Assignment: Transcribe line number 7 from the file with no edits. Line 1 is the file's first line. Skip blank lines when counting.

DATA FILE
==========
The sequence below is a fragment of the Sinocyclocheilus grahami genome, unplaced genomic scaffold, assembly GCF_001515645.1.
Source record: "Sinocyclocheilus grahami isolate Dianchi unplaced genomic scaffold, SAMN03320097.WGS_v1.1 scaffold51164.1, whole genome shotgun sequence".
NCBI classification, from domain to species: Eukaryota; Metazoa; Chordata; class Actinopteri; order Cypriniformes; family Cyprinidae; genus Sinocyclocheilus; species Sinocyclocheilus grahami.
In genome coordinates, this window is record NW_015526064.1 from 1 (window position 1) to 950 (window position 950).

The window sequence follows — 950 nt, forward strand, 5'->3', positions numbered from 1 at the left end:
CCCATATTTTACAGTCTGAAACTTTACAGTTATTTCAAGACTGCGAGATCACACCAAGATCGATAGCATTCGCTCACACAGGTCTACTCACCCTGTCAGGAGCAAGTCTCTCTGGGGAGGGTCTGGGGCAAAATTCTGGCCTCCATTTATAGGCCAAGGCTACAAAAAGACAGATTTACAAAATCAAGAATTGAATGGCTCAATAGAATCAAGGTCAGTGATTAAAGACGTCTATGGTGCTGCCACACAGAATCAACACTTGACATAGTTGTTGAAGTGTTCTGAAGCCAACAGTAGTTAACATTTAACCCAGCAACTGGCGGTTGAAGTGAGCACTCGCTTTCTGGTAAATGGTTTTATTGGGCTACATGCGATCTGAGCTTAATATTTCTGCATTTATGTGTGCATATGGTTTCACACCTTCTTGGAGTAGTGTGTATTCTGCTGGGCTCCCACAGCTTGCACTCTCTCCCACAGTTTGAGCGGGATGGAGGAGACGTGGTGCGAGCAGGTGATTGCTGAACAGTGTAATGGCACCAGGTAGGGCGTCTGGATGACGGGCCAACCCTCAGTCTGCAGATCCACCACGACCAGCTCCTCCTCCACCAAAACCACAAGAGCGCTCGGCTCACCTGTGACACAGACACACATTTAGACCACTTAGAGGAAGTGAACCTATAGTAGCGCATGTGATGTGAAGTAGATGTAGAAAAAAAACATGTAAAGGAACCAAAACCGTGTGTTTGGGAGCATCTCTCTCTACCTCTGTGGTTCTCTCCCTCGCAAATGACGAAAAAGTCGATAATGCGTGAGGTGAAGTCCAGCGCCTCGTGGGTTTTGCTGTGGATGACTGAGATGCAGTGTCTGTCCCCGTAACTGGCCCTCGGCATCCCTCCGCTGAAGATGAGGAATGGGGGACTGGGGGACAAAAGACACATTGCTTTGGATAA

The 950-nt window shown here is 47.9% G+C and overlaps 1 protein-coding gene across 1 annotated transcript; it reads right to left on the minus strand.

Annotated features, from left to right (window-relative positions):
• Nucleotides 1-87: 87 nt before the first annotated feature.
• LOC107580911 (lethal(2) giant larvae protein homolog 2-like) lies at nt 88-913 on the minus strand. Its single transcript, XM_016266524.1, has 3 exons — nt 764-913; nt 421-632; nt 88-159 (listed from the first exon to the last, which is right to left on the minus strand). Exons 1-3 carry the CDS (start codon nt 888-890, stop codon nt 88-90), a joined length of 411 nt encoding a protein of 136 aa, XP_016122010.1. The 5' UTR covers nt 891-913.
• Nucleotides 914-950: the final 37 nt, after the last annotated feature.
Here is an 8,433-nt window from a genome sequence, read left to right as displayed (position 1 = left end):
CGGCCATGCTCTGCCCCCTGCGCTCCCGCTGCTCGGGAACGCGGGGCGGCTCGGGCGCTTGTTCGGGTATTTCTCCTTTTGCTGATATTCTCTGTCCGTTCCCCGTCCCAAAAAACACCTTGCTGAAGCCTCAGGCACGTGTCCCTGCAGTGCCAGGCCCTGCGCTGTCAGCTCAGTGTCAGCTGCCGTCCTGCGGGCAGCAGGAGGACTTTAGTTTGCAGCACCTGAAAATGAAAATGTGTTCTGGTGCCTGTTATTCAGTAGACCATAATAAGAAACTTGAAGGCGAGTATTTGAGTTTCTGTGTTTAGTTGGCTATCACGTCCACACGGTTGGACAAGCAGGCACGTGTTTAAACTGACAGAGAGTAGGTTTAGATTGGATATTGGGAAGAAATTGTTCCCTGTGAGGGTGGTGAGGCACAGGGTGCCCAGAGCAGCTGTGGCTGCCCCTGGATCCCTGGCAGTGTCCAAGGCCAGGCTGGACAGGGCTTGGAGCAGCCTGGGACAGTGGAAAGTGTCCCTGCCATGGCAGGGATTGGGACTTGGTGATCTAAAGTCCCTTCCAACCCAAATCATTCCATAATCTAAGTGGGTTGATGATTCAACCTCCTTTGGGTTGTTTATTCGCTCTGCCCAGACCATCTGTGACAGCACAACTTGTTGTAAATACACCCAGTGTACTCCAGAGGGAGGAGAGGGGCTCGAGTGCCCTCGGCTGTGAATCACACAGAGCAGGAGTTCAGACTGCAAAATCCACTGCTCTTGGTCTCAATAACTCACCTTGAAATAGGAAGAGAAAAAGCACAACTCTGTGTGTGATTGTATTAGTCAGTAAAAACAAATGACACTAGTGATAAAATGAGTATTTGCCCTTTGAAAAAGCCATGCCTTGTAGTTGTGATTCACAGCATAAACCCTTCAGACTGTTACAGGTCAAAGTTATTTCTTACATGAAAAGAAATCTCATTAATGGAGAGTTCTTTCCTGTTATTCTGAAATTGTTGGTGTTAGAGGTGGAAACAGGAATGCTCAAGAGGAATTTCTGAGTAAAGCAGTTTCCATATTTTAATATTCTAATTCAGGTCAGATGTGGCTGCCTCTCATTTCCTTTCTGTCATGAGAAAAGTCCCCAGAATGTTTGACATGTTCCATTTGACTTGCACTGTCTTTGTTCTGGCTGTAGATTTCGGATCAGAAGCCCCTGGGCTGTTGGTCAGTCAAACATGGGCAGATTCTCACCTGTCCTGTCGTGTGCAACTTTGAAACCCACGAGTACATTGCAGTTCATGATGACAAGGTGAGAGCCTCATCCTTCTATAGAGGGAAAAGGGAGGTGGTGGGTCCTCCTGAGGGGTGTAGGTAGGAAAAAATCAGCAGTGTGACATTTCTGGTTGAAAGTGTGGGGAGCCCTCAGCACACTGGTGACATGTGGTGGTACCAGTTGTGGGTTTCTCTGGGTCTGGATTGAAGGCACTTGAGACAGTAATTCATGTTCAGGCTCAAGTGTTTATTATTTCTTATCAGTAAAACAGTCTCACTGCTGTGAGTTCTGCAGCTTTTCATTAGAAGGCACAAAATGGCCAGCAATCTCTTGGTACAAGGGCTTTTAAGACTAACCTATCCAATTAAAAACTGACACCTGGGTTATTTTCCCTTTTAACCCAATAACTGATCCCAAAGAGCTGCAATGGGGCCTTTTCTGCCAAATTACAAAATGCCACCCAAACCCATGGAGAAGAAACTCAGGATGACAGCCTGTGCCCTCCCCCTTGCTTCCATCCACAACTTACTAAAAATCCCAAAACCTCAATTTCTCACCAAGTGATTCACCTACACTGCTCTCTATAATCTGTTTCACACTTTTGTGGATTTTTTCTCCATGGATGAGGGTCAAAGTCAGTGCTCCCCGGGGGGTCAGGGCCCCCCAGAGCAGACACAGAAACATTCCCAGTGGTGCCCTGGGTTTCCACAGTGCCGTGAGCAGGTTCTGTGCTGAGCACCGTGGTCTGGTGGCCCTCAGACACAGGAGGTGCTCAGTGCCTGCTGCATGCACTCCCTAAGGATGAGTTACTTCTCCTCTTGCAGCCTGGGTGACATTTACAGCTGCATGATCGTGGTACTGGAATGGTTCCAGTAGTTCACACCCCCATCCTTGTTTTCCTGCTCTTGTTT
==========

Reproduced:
The 950-nt window shown here is 47.9% G+C and overlaps 1 protein-coding gene across 1 annotated transcript; it reads right to left on the minus strand.